Elders discuss violence against children

The Ministry of Gender and Family Promotion in partnership with the United Nations Children’s’ Fund (UNICEF) held a roundtable with community elders to discuss violence against children.The meeting was a pre-session of a two-day conference on Violence Against Children (VAC) scheduled to take place early next month.
Mzee Eric Gasana (R) and Mzee Ezra Mpyisi (C) both members of Inteko Izirikana during the  meeting to discuss violence against children in Kigali. The New Times /Doreen Umutesi
Mzee Eric Gasana (R) and Mzee Ezra Mpyisi (C) both members of Inteko Izirikana during the meeting to discuss violence against children in Kigali. The New Times /Doreen Umutesi

The Ministry of Gender and Family Promotion in partnership with the United Nations Children’s’ Fund (UNICEF) held a roundtable with community elders to discuss violence against children.

The meeting was a pre-session of a two-day conference on Violence Against Children (VAC) scheduled to take place early next month.

The forum attracted elderly experts in culture, most of whom have lived in Rwanda since the monarchical period.

Mzee Ezra Mpyisi, a senior Adventist Pastor said that it was important to establish a team to reprimand people who violate and abuse children.

“The team will sensitise people who abuse children and instill into the society cultural traits. With the history that befell our country, a lot was affected and amends should be made to protect the younger generation,” Mpyisi said.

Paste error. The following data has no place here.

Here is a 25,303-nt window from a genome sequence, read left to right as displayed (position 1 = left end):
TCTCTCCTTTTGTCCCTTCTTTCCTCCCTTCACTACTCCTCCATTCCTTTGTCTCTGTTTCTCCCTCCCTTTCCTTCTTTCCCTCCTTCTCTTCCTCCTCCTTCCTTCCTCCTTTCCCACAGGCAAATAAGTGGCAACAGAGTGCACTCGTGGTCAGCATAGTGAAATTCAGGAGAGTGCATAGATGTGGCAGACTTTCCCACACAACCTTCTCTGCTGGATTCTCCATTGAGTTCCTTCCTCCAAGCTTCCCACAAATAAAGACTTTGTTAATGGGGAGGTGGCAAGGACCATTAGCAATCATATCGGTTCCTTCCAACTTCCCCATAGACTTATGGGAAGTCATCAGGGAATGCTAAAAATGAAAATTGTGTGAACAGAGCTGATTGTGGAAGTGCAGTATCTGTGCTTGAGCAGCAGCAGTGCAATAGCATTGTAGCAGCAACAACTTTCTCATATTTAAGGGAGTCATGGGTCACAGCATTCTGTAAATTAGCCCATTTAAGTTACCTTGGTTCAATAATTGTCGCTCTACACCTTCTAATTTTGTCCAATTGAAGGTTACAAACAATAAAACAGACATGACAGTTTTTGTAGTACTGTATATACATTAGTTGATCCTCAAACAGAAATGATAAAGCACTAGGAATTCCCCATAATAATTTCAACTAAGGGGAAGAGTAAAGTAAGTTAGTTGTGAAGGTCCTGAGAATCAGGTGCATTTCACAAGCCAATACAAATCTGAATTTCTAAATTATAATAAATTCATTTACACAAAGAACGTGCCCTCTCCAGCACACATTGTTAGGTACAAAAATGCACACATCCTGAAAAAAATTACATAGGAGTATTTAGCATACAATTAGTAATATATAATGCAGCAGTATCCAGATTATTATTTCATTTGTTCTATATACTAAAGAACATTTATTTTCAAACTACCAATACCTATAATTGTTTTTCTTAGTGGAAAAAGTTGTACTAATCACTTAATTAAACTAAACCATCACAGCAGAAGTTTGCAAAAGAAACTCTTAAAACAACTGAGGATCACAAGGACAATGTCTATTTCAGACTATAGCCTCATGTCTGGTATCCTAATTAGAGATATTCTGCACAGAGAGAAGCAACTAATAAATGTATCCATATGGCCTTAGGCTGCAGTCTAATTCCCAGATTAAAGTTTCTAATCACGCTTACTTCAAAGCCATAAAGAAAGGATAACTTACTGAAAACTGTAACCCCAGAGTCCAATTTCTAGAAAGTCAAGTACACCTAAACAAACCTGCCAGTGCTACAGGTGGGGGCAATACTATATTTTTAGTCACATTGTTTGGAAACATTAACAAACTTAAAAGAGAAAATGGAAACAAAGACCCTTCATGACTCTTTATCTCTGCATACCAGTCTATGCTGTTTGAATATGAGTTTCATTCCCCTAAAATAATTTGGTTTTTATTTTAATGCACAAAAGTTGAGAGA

He and his team of elders under the Inteko Izirikana Association,’ pledged to share the history and cultural beliefs which helped protect children.

Another association member, Mzee Eric Gasana pointed out that it is important for children to learn the Rwandan culture.

“There should be culture teachers in schools. These will ensure that the children are raised with cultural traits when they become parents, they won’t violate their child’s rights,” Gasana advised.

During the discussion, it was pointed out that the society‘s stereotyping have contributed to violence against children. Highlighted was young girls who abandon their children born out of unwanted pregnancies as the society deems them to be misfits for having children out of marriage.

According to Marie Immaculee Ingabire, the Chairperson of Transparency Rwanda, parents, at times violate their children’s rights unknowingly.

 “We make choices for our children without considering what they want, for instance, letting them follow our religious denomination,” Ingabire said.

Article 20 of the Law on the Rights of the Child and Protection of Children against Violence, stipulates that a child may not be subjected to cruel, inhuman, or degrading treatment or punishment. 

Last year, 1,654 children were sexually abused and 47 children were abandoned by the families, according to National Police statistics.

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